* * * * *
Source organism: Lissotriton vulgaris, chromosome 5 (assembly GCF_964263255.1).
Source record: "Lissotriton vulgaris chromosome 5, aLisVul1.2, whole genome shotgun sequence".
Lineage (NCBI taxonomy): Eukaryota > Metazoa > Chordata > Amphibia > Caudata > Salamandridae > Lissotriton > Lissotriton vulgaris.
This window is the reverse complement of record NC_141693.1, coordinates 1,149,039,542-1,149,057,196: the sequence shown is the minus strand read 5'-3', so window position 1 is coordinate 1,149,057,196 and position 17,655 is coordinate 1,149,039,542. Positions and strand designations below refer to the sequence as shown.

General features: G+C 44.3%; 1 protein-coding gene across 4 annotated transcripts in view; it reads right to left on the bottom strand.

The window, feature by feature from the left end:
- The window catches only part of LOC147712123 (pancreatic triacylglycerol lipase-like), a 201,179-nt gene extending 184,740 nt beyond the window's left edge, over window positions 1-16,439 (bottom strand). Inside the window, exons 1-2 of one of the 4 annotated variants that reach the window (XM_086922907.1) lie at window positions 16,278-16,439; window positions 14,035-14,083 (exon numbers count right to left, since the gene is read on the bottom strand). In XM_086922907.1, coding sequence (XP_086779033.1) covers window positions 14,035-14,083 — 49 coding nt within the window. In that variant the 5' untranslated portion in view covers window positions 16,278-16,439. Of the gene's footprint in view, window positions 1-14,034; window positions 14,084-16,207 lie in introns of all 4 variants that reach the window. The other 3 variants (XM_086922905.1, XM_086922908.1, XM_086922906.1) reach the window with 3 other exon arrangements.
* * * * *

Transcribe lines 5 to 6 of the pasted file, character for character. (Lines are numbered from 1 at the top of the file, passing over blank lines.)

General features: G+C 44.3%; 1 protein-coding gene across 4 annotated transcripts in view; it reads right to left on the bottom strand.

The window, feature by feature from the left end: